Believe me, I get it. I didn't especially want to see a movie about a little girl being sexually abused either. Honestly if I'd known that was the plot, I probably would have skipped the film entirely. But that's the beauty of any film festival-- it encourages you to step into a theater to see a film you know almost nothing about, and allows you to push your own comfort zone by encountering a director you've never heard of, and a film unlike almost anything else.
Well, that's not entirely true. Dark Touch, the fourth feature from French director Marina de Van, owes a great debt to Carrie, unspooling a story about a young girl who's experienced severe trauma and develops kinetic powers to cope. Neve (Marie Missy Keating) is a luminously pretty but reserved 11-year-old who shows up at the neighbors' house one night covered in blood and screaming, having bitten her own tongue nearly in half. Her parents show up and apologize, but the kind neighbors (Padraic Delaney and Marcella Plunkett) are suspicious-- though in the grand tradition of horror movie characters making the absolute wrong decision, not suspicious enough to intervene.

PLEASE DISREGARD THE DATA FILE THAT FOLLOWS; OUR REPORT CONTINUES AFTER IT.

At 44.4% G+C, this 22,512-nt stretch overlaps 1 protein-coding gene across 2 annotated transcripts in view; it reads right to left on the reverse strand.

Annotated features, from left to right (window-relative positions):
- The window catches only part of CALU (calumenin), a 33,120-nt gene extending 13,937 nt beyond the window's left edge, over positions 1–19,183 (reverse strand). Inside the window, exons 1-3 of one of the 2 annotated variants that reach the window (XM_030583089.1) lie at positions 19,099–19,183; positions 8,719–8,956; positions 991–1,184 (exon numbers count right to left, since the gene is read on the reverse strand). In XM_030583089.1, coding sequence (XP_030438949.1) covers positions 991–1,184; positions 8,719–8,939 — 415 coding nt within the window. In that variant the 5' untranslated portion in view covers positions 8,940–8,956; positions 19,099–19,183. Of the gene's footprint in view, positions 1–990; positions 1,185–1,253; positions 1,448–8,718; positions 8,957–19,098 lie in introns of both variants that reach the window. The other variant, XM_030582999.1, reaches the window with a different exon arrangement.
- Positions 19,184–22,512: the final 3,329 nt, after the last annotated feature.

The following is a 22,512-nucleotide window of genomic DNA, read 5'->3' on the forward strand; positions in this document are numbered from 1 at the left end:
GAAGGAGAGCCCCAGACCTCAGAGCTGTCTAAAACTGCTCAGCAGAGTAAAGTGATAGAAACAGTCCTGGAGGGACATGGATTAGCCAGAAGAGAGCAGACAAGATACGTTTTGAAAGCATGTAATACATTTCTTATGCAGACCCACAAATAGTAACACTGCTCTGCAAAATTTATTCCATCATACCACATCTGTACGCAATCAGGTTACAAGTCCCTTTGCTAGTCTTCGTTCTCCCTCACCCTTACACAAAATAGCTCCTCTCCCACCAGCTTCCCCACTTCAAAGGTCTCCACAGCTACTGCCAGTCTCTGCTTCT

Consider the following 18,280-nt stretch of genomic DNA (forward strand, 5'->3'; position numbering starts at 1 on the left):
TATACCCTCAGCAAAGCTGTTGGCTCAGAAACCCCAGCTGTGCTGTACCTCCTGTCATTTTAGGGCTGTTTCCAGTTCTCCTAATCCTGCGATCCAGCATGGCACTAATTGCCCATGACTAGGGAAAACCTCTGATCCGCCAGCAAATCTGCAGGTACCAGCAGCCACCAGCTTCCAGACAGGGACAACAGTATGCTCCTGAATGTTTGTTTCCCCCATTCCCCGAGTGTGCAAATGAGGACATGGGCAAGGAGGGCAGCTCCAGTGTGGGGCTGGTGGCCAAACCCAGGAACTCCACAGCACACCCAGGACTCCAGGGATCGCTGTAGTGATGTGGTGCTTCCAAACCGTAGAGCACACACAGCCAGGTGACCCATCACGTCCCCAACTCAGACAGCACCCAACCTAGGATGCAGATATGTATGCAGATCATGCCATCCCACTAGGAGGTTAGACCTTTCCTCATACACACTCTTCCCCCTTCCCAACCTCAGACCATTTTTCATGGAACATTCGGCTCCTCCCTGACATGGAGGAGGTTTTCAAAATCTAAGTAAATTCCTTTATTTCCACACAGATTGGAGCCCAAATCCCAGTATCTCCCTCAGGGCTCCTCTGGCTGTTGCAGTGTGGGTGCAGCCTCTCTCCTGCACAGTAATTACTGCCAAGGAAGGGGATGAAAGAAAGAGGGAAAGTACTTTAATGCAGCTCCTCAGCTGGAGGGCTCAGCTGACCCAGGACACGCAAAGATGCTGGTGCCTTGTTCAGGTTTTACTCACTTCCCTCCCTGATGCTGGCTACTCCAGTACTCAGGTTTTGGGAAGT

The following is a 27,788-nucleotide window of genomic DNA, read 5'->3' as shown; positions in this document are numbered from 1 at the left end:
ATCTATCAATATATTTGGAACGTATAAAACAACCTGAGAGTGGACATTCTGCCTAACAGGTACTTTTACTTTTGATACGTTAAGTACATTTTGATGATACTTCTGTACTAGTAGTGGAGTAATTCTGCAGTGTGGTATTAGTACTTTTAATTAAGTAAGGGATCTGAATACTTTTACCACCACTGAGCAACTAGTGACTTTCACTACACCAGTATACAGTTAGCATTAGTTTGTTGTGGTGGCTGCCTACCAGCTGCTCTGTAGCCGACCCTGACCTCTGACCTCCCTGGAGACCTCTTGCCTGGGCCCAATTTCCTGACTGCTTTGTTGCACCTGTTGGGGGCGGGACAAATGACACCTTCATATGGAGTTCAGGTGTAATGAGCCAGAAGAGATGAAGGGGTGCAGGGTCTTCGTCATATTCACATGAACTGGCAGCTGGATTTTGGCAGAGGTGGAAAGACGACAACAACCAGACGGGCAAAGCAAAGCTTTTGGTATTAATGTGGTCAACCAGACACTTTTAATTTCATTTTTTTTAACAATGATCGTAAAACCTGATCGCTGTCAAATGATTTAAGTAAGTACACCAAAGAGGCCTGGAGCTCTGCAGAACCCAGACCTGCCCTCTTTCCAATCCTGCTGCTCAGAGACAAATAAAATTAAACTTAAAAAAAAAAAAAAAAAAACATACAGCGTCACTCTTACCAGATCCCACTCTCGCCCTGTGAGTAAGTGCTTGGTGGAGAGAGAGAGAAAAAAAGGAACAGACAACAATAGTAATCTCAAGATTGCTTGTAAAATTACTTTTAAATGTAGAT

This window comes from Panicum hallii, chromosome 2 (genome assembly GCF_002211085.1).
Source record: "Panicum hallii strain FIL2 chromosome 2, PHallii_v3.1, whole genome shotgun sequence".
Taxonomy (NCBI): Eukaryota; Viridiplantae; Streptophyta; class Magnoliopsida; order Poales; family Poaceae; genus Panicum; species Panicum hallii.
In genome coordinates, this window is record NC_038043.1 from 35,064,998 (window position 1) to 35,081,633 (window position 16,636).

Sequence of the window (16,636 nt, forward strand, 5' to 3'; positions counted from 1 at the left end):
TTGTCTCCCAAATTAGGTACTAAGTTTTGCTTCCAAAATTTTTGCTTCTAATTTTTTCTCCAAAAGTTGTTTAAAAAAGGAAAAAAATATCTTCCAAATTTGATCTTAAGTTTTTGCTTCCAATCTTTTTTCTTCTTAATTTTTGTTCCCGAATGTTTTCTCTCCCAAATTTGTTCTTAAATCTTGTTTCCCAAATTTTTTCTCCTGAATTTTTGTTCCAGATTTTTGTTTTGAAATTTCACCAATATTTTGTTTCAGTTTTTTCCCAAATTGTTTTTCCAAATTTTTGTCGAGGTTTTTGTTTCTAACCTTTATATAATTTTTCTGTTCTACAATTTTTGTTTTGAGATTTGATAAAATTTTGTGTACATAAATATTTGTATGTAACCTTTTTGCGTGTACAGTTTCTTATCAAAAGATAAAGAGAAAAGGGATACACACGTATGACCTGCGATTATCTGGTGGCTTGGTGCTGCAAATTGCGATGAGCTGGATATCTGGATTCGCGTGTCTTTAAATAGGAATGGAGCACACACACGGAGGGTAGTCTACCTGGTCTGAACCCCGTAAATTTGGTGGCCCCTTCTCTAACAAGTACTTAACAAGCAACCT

The film's bravura set piece comes early on, as Neve's mother and father enter her room in what's clearly been a pattern of sexual abuse, and Neve's overwhelming powers cause the house to collapse and kill them both. It's a terrifying and hugely emotional scene-- de Van never puts her child actress in any real danger, but deft editing effectively conveys Neve terror, which only continues when she's involuntarily destroying both her house and her family. In the aftermath those same kind neighbors take Neve in, and once again ignore a lot of clear warning signs-- her aversion to being touched, a basement and kitchen wrecked while Neve sits crying at the table-- that what the cops are calling a "home invasion" is going to happen again thanks to this strange little girl.
Add in a pair of malnourished twins who seem to haunt Neve at night, a few tense scenes in which her powers threaten to wreak even more chaos, and a genuinely twisted finale, and Dark Touch becomes a fascinating and consistently surprising journey into the dark recesses of de Van's mind. The parts of the film meant to simply push the narrative along aren't nearly as successful, plodding along past needless subplots and hinging on everyone being far too aloof to Neve's problems. But when Dark Touch gets to go crazy, it's gripping and totally unique. De Van's already a favorite of horror aficionados thanks to In My Skin. She's now won herself another fan-- and as someone who generally shrinks away from any thing remotely resembling horror, that's high praise.
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Staff Writer at CinemaBlend
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